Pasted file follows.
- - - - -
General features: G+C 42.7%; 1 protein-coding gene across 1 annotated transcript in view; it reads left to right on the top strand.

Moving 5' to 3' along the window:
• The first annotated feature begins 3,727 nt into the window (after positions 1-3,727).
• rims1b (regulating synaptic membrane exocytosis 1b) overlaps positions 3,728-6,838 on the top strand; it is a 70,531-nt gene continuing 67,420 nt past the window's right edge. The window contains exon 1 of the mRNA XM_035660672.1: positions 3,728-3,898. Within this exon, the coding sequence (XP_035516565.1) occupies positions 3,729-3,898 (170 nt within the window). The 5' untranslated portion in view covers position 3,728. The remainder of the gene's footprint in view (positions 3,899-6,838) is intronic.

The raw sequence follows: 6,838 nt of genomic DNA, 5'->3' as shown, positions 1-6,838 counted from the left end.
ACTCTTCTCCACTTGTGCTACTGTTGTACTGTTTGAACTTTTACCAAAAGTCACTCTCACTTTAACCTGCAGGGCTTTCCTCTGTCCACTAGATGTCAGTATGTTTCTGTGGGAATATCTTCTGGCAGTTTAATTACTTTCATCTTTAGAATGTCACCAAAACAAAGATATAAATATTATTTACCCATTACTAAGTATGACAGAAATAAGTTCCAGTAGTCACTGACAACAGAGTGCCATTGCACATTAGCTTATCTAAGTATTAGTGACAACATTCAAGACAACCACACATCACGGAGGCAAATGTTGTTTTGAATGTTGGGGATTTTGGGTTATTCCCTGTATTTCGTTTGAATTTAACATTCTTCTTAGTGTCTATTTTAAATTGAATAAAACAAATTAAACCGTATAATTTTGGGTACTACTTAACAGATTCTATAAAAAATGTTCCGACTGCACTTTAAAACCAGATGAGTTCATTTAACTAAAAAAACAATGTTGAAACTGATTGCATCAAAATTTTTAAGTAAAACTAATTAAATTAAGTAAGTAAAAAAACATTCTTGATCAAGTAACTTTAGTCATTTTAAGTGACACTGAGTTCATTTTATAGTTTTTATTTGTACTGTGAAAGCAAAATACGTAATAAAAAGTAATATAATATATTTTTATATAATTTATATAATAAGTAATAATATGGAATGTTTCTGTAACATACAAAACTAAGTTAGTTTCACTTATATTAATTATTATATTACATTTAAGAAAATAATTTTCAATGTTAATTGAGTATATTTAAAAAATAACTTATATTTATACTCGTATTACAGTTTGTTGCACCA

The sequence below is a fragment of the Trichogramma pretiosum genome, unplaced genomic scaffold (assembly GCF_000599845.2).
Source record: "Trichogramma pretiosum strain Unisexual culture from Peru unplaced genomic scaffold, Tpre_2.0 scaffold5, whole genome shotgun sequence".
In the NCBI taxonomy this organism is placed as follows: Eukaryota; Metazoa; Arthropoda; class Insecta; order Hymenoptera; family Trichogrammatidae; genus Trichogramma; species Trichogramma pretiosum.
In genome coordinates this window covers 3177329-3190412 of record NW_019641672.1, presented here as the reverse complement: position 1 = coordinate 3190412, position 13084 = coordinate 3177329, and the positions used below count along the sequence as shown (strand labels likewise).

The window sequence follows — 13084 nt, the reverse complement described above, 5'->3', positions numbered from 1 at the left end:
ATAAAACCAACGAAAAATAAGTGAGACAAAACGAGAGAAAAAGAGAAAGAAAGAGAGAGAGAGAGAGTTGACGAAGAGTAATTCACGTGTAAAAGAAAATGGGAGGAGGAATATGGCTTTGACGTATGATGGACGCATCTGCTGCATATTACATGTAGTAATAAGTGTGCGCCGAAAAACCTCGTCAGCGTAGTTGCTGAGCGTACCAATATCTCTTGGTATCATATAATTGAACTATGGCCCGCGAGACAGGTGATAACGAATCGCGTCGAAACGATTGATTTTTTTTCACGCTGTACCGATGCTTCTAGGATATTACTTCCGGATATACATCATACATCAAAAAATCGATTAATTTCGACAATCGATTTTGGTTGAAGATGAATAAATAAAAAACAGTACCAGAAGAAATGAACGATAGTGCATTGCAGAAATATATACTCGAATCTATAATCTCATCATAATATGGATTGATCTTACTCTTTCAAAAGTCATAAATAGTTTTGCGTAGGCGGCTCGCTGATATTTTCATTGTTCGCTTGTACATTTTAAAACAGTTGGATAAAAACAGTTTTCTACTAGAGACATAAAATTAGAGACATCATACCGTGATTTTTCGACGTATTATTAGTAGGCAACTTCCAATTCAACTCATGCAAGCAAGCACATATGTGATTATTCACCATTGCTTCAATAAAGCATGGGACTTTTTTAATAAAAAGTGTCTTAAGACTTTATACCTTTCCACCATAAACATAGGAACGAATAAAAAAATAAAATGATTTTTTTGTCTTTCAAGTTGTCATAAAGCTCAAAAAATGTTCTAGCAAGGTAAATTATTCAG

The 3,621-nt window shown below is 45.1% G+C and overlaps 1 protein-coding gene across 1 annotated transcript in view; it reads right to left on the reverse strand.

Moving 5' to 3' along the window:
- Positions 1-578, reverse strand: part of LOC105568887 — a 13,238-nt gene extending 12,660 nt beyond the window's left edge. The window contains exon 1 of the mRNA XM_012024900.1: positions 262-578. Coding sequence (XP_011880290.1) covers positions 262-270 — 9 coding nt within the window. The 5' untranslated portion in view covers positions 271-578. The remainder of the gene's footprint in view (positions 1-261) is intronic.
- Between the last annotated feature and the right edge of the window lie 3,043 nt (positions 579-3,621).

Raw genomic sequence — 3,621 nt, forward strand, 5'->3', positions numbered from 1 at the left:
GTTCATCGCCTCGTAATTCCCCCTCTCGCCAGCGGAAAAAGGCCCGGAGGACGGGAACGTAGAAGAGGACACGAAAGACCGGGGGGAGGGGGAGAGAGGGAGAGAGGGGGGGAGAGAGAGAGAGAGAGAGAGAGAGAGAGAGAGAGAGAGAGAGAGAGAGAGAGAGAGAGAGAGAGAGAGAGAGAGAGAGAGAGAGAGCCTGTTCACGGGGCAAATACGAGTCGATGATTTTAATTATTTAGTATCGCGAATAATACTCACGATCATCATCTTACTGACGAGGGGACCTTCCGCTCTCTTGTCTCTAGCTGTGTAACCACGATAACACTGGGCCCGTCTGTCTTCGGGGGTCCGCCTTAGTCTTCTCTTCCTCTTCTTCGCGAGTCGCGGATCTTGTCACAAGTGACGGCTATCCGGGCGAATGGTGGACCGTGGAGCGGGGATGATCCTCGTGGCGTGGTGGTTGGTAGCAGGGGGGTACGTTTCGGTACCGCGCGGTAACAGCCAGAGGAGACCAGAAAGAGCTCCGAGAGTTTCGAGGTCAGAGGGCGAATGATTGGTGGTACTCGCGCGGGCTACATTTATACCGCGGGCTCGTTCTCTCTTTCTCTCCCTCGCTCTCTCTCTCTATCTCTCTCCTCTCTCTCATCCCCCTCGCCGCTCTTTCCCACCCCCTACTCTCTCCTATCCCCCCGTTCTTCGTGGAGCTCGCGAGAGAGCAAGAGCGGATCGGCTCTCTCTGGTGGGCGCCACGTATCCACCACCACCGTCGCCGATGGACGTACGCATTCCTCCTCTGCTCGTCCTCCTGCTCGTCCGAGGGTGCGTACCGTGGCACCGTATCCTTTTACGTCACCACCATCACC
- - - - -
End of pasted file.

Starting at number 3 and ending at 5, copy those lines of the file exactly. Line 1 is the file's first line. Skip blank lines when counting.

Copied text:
• The first annotated feature begins 3,727 nt into the window (after positions 1-3,727).
• rims1b (regulating synaptic membrane exocytosis 1b) overlaps positions 3,728-6,838 on the top strand; it is a 70,531-nt gene continuing 67,420 nt past the window's right edge. The window contains exon 1 of the mRNA XM_035660672.1: positions 3,728-3,898. Within this exon, the coding sequence (XP_035516565.1) occupies positions 3,729-3,898 (170 nt within the window). The 5' untranslated portion in view covers position 3,728. The remainder of the gene's footprint in view (positions 3,899-6,838) is intronic.

The raw sequence follows: 6,838 nt of genomic DNA, 5'->3' as shown, positions 1-6,838 counted from the left end.